Interview with Dr. Kristina Lachmann, Group Manager of Atmospheric Pressure Plasma Processes and Group Manager of Medical Technology and Pharmaceutical Systems, Fraunhofer Institute for Surface Engineering and Thin Films IST
One of the most time-consuming tasks in hospitals is the manual cleaning and disinfection of high touch points and surfaces such as door handles, buttons, and switches. These are areas where microorganisms are spread by direct skin contact. The "MobDi – Mobile Disinfection" research project is developing a robot that automatically cleans and disinfects these areas. It will use cold plasma as one of its tools.
Dr. Kristina Lachmann
In this MEDICA-tradefair.com interview, Dr. Kristina Lachmann explains how atmospheric pressure plasmas are generated and used for disinfection purposes and reveals how a robot can use the technology to facilitate cleaning and disinfection – not only in hospitals but in all high traffic areas.
Dr. Lachmann, what is atmospheric pressure plasma?
Dr. Kristina Lachmann: Plasma is called the fourth state of matter, right along with solid, liquid and gas. Plasmas naturally occur in nature. We encounter hot plasmas in lightning flashes and cold plasmas in the northern lights at the Arctic Circle. Atmospheric pressure plasmas are cold plasmas. They are created by applying very high voltage to a gas under atmospheric pressure. This prompts the gas atoms to split into ions, electrons, and radicals, producing reactive species that interact with surfaces and act as a disinfectant against microorganisms.
How does plasma affect pathogens?
Lachmann: Radicals break the bonds of organic molecules. Simultaneously, plasma glows because the excited electrons fall back down to their lower energy states and give off energy in the process. This creates UV radiation, which damages cells or destroys their DNA depending on the type of gas.
Your Institute developed a plasma system for the cleaning and disinfection of surfaces. What is its intended use?
Lachmann: We designed it as an interchangeable tool that can be managed by a mobile disinfection robot – in conjunction with other cleaning methods. The device could disinfect intricate components such as door handles or contact areas with a simpler design including light switches or elevator buttons and surfaces. The plasma can also clean and disinfect moisture-sensitive and porous textiles using a virtually dry approach. The objective is to have the robot use the different tools and manage the process autonomously, thus turning it into an integral part of standard cleaning operations.
Having said that, the use of plasma technology for disinfection should always be the last step in the cleaning process. It is merely an added tool since all heavy-duty organic matter and soiling must first be removed before its eventual application. However, surfaces where there is no visible contamination can be disinfected this way.
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Mobile hygiene robot in the hospital – The cleaning force of the future
One of the most time-consuming tasks in a hospital is the disinfection of often-used surfaces like light switches or door handles. This is especially important during the corona pandemic. The “DeKonBot” by Fraunhofer IPA could support hospital staff here in the future. Learn in our video interview with Dr. Birgit Graf how the robot works.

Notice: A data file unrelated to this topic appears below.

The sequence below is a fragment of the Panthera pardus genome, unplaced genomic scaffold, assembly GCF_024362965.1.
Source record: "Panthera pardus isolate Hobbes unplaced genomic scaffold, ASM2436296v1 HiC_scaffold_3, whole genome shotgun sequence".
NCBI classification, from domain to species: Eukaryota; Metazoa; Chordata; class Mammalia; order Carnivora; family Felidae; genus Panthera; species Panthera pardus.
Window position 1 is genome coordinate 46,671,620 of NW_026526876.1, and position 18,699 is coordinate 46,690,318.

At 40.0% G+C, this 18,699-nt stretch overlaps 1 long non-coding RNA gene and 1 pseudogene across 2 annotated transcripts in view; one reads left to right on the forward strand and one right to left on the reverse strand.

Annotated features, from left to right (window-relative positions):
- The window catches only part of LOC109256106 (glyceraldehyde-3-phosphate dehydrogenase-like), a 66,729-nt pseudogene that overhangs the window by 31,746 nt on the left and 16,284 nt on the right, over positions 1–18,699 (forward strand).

Modular plasma source for surface cleaning and disinfection.
Is plasma disinfection designed as a replacement or as a complement to the manual wipe disinfection technique?
Lachmann: It still takes conclusive research to determine whether or to what extent this method can actually substitute wipe disinfection. If it ends up being just as efficient, the technique will eliminate the use of a rag or cloth, which can potentially spread germs and pathogens. The benefit of the plasma technology is that it delivers a contactless approach to direct surface disinfection.
That being said, the technology cannot replace the cleaning process for heavily contaminated areas or large areas such as floors, for example. It is designed to target small, special sections that can be accessed using the robot and where it makes sense to clean at frequent intervals. Using a robot in combination with other tools and equipment can be a great way to ease and reduce staff workload and stress and protect employees in charge of cleaning and disinfecting contaminated areas.
Have you tested your system yet?
Lachmann: We have teamed up with the Municipal Hospital Braunschweig and the Institute of Construction Design, Industrial and Health Care Building at the Technical University of Braunschweig to set up a patient room as a system demonstrator. Since we focus on infection prevention, this setting delivers an excellent test environment to assess and review our system, which is something that was not an option as such until now.
We have not yet been able to conduct any large-scale studies because the Municipal Hospital had faced relentless challenges and operated at full capacity due to the COVID-19 pandemic. Once the patient room will be set up come this summer, our goal is to study how the plasma system in conjunction with the cleaning robot stack up in comparison or if we see a positive impact when it is combined with current cleaning options and disinfection procedures. We primarily focus on different materials and surfaces in this setting.
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